Cambridge Analytica goes adios: Controversial data collection firm closes in wake of Facebook scandal

Data analysis firm Cambridge Analytica, which used voter data collected from Facebook to help influence the 2016 U.S. presidential election, officially shut down on Wednesday, just after yet another scandal rocked the company.

Citing a person familiar with the matter, The Wall Street Journal reported on Wednesday that Cambridge Analytica is no more, and employees have been told to turn in their computers.

The dramatic turn comes after a video was released showing suspended CEO Alexander Nix boasting about entrapping political opponents with bribes and sex.

Previously, the company was accused of improperly collecting and using data from Facebook while it worked for the campaign of President Donald Trump. The social network has attempted to distance itself from Cambridge Analytica, saying the company improperly accessed the private data of millions of users and used it to target ads on the network.

Facebook does, however, plan to require identity and location verification to purchased political ads on its site, in response to both Cambridge Analytica, as well as the “fake news” that played a part in the 2016 election. Before this fall’s 2018 midterm elections, advertisers will need to be authorized in order tor un “political or issue ads,” and both the name of the company and their location will be disclosed to Facebook. Further, political ads on Facebook will be labeled, and who paid for them will be identified to end users.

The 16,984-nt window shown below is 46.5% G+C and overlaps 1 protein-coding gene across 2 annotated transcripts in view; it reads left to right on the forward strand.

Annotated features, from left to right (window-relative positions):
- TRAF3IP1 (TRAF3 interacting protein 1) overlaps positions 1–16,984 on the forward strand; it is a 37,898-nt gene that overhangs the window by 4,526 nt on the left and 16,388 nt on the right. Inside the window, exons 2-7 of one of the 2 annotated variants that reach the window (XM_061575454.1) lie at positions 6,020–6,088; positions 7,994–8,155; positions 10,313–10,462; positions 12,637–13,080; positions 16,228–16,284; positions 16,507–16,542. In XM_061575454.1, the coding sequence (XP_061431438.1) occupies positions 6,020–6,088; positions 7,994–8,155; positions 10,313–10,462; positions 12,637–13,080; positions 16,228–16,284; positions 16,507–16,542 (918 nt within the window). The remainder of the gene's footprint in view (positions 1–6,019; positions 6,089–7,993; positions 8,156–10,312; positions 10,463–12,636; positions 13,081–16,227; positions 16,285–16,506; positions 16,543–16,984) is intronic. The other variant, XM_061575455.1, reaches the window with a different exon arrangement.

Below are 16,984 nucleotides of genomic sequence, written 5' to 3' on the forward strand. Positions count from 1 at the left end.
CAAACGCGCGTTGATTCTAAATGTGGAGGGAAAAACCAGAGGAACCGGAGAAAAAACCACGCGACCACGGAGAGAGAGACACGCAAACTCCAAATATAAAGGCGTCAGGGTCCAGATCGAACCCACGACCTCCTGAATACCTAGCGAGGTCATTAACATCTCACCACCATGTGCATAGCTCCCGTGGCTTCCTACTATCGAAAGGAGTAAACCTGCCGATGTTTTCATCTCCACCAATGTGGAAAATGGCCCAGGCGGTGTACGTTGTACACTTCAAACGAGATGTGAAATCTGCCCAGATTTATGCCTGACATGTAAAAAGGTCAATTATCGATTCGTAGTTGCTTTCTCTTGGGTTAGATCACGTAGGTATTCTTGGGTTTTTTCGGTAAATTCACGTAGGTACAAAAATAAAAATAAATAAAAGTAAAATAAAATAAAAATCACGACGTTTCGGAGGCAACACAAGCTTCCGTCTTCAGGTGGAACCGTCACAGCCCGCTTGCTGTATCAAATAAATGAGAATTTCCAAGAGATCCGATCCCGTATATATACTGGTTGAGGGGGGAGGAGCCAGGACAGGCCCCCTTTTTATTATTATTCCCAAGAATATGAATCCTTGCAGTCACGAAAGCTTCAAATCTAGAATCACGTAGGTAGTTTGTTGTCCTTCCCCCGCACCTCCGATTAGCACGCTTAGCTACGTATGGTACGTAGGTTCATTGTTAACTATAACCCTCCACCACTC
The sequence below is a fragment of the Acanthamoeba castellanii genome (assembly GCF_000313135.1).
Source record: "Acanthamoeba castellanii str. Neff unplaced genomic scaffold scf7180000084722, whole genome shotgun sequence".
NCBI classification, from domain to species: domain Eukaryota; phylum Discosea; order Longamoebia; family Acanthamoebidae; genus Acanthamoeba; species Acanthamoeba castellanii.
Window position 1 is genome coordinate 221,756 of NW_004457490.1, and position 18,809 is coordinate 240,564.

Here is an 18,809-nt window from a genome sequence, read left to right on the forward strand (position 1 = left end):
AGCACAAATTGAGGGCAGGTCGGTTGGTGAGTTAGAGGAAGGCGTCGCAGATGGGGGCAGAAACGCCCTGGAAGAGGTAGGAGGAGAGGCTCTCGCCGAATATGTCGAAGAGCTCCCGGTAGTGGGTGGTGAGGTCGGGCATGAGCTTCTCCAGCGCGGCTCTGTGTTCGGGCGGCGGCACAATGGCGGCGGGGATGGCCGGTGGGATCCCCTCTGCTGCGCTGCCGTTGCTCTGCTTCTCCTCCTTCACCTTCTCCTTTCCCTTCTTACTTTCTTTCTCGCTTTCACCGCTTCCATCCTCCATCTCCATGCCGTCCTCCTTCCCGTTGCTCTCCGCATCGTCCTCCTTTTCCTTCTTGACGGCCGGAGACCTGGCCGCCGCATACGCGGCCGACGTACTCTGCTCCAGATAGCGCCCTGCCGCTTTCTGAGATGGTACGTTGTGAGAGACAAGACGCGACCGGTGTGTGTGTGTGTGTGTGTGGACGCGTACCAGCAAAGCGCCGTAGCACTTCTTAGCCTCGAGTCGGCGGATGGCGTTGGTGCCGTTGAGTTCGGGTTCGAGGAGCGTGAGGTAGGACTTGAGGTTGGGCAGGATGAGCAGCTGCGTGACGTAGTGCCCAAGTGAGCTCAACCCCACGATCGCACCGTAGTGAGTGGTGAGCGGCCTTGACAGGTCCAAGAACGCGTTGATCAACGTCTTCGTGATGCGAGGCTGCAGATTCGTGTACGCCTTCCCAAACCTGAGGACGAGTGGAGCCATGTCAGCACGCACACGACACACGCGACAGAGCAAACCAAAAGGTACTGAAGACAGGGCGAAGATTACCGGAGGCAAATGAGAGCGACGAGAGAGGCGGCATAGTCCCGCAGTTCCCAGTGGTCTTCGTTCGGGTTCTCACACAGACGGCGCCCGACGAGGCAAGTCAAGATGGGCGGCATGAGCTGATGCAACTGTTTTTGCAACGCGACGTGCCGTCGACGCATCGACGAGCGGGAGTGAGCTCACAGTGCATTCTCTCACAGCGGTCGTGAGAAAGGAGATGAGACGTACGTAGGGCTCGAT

OWI Take: The closure of Cambridge Analytica is the latest in a string of consequences stemming from the 2016 U.S. presidential election. Following Facebook CEO Mark Zuckerberg’s testimony before Congress, and invitations for him to do the same in the U.K. and Europe, it’s likely that more changes are to come. The mistakes of both Cambridge Analytica and Facebook should serve as a warning to anyone handling sensitive personally identifiable information.